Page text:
But, Mr. Feller’s final story on that day, curiously, was about April 16, 1940, a game he admits he didn’t feel would go well for him. The cold, windy weather in Chicago kept all but about 14,000 hardy fans away from the game. Despite being bolstered by having his father, mother, and sister at the game, he was not comfortable while preparing for the game. The cold weather was affecting the grip on the ball and he considered that the wind blowing in from centerfield would wreak havoc with his curveball. His curveball would be a problem during the game.
Despite his age, he seemed to recall the game as if he had a video of it inside his head. He recalls that he had five walks in his battle against Eddie Smith. He had one walk and two strikeouts and in the first inning.
Two walks in the second inning, along with an error on a misplayed flyball, allowed the White Sox to load the bases in the second inning. He ended that inning by striking out Bob Kennedy but surrendered his curveball to the elements.
The plan worked. He only allowed two more walks for the next seven innings. At the same time, he had to rely on his defense, since his reliance on his fastball would only garner him four more strikeouts in the next seven innings.
“I gained control, reduced the walks and the strikeouts. Let them hit the ball in the air where the wind would kill it,” he said to nobody in particular.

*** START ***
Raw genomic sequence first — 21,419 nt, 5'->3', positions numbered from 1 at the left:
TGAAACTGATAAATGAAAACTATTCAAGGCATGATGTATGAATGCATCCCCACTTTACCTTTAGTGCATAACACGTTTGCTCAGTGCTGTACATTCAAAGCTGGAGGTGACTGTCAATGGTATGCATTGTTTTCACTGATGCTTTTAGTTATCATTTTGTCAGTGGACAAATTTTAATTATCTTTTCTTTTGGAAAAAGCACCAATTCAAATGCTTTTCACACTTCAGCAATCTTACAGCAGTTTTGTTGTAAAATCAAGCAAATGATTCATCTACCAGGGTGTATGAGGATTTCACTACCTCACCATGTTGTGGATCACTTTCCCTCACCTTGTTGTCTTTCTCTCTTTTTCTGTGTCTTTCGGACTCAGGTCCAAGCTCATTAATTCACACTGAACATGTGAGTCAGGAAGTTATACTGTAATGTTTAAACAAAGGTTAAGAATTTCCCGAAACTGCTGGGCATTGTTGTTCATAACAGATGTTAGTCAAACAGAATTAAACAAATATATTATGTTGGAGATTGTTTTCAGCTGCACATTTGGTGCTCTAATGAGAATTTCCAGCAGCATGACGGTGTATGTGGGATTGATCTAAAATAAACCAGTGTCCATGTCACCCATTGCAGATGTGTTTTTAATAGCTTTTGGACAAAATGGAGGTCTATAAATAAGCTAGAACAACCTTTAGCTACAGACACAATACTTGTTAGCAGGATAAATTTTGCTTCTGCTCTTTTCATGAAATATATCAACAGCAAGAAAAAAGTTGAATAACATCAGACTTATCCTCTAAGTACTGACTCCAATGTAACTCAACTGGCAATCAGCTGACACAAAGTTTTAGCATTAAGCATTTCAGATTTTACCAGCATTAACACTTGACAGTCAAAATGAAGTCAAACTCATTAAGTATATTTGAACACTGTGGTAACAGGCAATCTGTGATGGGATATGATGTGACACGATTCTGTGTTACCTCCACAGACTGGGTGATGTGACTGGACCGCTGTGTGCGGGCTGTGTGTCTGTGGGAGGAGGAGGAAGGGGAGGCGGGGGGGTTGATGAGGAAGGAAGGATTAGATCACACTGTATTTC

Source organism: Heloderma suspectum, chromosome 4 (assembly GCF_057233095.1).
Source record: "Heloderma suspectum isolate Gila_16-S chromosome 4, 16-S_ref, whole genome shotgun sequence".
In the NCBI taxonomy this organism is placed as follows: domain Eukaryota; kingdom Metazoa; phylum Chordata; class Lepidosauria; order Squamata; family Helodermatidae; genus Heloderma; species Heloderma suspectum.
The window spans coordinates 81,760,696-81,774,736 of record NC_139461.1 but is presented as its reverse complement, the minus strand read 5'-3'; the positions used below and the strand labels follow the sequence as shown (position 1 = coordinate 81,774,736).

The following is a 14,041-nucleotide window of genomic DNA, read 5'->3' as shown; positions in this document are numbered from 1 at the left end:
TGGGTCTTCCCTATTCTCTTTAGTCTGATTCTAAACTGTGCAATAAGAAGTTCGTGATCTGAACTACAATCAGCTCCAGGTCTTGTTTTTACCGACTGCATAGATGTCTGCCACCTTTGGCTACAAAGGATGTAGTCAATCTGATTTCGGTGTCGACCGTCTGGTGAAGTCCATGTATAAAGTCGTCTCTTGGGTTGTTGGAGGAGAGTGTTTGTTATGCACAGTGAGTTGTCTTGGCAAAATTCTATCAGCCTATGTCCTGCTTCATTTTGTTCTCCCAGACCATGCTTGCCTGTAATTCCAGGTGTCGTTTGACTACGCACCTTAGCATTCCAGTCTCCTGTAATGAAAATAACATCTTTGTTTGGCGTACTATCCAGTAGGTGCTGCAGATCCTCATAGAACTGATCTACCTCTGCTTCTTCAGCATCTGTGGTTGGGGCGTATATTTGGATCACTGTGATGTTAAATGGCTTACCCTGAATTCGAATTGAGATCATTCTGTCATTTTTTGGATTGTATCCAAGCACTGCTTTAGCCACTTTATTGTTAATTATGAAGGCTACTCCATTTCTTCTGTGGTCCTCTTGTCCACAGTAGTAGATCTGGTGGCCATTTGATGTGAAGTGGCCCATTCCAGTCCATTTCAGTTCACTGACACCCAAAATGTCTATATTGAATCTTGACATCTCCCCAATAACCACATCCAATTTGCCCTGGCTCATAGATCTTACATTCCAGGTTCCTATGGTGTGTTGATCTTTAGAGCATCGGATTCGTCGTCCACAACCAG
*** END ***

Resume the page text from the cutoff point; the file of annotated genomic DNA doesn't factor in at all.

But for the next seven innings, only two Sox runners would reach second base.
The Cleveland batters were also stymied by Eddie Smith, who would make the 1941 All-Star team with Mr. Feller. In the fourth inning, Jeff Heath’s single and Rollie Hemsley’s triple would provide the only run of the game. The closest Cleveland got to scoring again was during the seventh inning. Ray Mack doubled to lead off the inning. Mr. Feller hit into a fielder’s choice, advancing to second as Mack was out at third base. He was stranded at second and was the last runner, on either team, to make it past first.
Given the tightness of the score, Eddie Smith was removed for a pinch hitter in the bottom of the eighth inning. “He didn’t get a chance to start what he finished,” Mr. Feller raced on excitedly. I didn’t dare correct him.
“I was the first person to do it!”
“Do what?” I naively asked.
“Pitch a no-hitter on Opening Day!” Mr. Feller blasted, forgetting that I was an English orphan that only dabbled in baseball for a short time.
“I pitched three no-hitters in my career. Come close to more with the 12 one-hitters I pitched. My first no-hitter was on Opening Day!” he proudly said. Pausing for effect, he continued.
“Nobody else had done it!” He howled with joy and puffed his chest.
He then sternly looked at me and almost in a whisper continued, “Thankfully, he decided to play the damn French horn or golf or something. You could have topped me. Thrown a perfect game! On your first start! You could have!”
Then, without prompting he took my French horn case and signed it, “Thanks! Bob Feller”.
I thanked him for his time and for sharing his wonderful stories with me.
Every year, when Opening Day happens in the sport I almost played, I remember the enthusiasm as Mr. Feller told his story. The growing twinkle in his eyes, frantic gestures that were part of his storytelling. He loved the game and it showed.
So, as I am sure you all do, I look forward to a season full of stories and I can only hope your stories ending up being on the side of Mr. Feller’s stories and not the unfortunate side of Mr. Smith.